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Austen on Screen

Class at Faculty of Arts |


This course offers a unique opportunity to explore the world of the famous English novelist, Jane Austen, in close contact with a variety of media – from text to screen, small and silver, to internet phenomena. From Ang Lee’s award-winning Sense and Sensibility to the more radical adaptations such as Bride and Prejudice or indeed Pride and Prejudice and Zombies, we will get to grips with issues of representation, commodification, sexual politics, genre and gender issues, and the ways in which, following T.S. Eliot’s organic concept of canon formation, Austen continues to shape our imagination, while we in turn shape Austen’s.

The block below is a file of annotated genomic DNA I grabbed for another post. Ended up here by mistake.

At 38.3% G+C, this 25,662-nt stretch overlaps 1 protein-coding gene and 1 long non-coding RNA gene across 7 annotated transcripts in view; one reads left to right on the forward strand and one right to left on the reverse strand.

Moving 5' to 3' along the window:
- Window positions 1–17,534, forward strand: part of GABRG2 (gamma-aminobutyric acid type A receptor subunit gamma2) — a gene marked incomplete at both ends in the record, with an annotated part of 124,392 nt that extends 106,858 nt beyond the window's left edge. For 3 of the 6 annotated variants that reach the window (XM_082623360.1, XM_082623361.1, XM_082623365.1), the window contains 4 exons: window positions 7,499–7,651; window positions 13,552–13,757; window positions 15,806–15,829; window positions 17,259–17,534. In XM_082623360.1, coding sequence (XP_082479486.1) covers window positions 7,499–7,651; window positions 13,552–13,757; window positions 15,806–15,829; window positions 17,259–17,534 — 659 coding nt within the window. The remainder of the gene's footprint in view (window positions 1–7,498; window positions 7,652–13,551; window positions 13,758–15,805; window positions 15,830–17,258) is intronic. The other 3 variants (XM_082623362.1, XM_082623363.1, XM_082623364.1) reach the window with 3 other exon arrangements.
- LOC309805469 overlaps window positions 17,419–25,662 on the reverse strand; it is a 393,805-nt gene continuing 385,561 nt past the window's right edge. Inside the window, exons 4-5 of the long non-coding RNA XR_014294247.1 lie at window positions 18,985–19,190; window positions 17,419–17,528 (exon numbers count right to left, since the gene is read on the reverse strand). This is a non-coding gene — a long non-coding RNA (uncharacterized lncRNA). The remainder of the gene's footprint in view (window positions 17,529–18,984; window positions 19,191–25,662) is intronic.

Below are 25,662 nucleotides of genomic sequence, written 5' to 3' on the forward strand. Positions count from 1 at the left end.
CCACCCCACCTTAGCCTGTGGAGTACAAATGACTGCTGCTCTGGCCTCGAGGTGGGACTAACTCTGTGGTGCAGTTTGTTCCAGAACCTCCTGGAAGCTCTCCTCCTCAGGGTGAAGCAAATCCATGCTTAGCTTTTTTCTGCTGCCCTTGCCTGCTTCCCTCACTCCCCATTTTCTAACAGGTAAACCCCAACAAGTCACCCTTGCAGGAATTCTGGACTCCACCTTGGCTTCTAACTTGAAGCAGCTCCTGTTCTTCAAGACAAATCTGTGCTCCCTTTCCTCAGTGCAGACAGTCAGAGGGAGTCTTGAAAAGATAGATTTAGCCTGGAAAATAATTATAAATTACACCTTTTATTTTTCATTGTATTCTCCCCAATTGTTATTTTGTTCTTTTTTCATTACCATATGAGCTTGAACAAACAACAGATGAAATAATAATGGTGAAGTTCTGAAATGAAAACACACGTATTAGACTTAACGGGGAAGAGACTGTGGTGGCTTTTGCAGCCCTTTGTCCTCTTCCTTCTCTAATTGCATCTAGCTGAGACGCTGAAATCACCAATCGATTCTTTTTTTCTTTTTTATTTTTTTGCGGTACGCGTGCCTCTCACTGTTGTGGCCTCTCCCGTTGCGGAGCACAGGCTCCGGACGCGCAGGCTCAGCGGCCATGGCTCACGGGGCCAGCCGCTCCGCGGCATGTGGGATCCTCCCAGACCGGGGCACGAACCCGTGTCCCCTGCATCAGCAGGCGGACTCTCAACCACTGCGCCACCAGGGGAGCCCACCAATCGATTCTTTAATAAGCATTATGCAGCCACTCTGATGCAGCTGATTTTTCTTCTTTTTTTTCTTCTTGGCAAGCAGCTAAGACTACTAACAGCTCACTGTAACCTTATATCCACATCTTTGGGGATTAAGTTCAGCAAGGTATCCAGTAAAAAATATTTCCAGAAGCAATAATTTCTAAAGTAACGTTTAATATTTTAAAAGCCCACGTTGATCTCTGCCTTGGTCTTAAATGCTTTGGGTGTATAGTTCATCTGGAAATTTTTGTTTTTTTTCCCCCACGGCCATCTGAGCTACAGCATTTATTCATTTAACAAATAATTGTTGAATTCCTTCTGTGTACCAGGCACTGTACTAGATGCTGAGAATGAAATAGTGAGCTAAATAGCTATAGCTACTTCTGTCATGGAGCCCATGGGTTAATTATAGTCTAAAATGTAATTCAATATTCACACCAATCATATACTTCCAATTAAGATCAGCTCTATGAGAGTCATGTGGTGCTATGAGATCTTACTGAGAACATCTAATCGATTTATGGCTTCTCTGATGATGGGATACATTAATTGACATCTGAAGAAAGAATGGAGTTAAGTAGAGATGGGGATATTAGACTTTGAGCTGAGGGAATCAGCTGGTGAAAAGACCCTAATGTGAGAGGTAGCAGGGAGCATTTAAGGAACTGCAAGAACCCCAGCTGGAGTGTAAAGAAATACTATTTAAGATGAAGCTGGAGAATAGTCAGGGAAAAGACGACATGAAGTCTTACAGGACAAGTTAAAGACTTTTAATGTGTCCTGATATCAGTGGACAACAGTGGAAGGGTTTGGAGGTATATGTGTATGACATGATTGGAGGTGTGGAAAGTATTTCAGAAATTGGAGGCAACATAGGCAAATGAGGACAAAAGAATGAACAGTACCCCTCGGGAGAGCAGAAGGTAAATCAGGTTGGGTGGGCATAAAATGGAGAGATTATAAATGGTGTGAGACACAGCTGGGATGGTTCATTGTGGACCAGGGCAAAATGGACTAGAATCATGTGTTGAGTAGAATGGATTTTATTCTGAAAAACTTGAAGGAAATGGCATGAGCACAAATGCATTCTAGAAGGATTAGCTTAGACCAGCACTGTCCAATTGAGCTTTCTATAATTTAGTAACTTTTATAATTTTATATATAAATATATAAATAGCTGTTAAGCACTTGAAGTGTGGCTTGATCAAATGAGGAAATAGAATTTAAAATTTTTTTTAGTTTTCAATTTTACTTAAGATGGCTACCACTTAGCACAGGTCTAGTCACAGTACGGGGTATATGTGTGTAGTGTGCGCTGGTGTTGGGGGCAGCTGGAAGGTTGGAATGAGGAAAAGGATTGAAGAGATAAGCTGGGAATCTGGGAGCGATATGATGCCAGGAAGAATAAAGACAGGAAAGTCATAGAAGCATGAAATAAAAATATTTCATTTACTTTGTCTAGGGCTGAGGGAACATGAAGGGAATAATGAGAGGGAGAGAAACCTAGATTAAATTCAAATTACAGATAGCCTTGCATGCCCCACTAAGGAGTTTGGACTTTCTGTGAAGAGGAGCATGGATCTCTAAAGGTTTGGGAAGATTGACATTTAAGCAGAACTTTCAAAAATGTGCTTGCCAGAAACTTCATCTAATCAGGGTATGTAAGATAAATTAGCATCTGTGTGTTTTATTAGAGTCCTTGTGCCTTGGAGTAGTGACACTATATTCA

Austen remains a major contender in the sphere of popular culture as well as contributing to the tourist industry.

One drawback of this popularity is the commodification of Austen for public consumption – while her novels were in part intended to be just that, they also aspired to be much more. It is time to recast Austen as an innovative, even radical, author in many respects that proved formative for the development of narrative techniques, gender and sexuality, as well as irony and satire. It will be our task to discuss recent direct adaptations of each novel, paying attention to the diversity of approaches to visual adaptation, before moving on to the more loosely adapted

Austenian progeny such as The Jane Austen Book Club, or Lost in Austen; we will also discuss Austen memes and, of course, the Gothic aftermath of zombies. Critically assessing the ramifications of post-1995 Austenmania will be a crucial part of our scholarly endeavour.